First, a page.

Editorial: GPAC an asset worth touting

April 4, 2014 

Economic developers and site planners will often say that, while an active arts program is not necessarily a must-have, a thriving arts program is a sign of a healthy community. And healthy communities are good places to start or relocate a business.

In Garner, the Garner Performing Arts Center is clearly the central hub of the town’s active arts program. A quick look at the schedule of events tells even the most casual observer that there are a slew of things happening, often on back-to-back-to-back days. There are programs that hit upon a number of different tastes and interests. There are programs that appeal to different age groups.

The preservation of the facility is another important aspect of the equation, too. Located in downtown, the GPAC is already a major downtown anchor, along with the Garner Baseball program. That means the GPAC can become an economic hub, too, bringing potential customers for other businesses into the downtown area.

And, none of these factors even address the cultural and educational benefits the GPAC offers to residents who take advantage of the offerings at the GPAC. Therein lies the real quality of life measure. When a community can provide these kinds of opportunities to its residents, without forcing them to drive 10 miles to the next town, it makes Garner a more attractive place to live and raise a family. With a growing population, Garner becomes more attractive to all kinds of business and it sparks a sort of self-perpetuating cycle upon which all of Garner can grow and become an even more attractive place for business and people.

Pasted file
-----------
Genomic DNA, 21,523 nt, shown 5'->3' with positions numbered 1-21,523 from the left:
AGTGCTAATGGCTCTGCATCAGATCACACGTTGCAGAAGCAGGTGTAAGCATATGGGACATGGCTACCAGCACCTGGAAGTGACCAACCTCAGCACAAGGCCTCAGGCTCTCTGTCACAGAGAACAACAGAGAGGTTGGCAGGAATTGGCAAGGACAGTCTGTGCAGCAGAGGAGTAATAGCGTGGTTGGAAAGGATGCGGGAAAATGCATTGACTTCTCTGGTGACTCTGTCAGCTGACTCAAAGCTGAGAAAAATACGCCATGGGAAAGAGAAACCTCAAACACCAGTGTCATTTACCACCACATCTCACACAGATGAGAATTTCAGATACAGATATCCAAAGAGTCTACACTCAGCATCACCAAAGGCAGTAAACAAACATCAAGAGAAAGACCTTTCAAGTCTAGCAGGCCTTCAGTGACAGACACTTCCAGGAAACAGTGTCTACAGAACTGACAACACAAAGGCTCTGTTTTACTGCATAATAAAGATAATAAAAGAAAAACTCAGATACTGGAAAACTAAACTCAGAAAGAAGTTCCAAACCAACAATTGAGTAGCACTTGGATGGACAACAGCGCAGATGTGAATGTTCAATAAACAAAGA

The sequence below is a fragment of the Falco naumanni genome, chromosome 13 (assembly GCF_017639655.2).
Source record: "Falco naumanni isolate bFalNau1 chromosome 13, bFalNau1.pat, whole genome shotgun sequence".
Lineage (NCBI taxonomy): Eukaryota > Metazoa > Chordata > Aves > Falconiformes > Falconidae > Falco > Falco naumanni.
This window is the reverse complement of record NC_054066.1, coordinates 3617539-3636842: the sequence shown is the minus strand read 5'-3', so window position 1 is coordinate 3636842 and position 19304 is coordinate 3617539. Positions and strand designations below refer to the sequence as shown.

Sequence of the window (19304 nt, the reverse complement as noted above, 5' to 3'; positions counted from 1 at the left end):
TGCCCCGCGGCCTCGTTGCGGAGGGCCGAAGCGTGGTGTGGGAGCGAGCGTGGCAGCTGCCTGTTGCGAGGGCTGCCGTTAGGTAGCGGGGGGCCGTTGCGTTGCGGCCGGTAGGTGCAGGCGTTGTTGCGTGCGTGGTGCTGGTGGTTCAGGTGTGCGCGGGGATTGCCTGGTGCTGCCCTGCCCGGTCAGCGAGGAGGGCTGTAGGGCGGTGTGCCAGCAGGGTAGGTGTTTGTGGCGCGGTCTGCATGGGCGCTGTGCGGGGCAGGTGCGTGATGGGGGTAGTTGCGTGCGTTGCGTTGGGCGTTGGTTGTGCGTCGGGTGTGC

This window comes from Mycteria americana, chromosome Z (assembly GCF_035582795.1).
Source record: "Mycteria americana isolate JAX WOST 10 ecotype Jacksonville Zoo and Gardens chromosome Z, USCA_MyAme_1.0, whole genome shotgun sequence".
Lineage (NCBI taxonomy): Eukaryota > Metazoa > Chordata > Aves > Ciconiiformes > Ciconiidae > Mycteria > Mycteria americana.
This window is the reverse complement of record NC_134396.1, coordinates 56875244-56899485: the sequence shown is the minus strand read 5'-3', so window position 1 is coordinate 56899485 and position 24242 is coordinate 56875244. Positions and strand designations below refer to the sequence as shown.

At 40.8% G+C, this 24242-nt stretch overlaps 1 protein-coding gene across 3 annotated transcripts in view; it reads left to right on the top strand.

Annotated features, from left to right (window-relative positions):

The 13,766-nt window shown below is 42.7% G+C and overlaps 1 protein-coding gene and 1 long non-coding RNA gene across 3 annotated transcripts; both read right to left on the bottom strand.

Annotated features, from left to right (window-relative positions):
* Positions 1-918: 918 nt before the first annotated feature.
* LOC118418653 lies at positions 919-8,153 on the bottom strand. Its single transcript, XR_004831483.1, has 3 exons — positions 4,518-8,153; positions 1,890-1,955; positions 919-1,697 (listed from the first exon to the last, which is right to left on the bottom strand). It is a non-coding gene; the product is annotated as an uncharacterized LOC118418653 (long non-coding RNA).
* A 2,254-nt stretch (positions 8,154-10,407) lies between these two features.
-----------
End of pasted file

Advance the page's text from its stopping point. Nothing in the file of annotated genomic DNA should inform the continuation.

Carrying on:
There are those who would argue that public funding of the arts is a poor use of taxpayer funds, but we would argue that building a foundation for a high quality of life only enhances Garner’s ability to grow and become a better place for all its residens, present and future.

And the GPAC is at the center of that effort.

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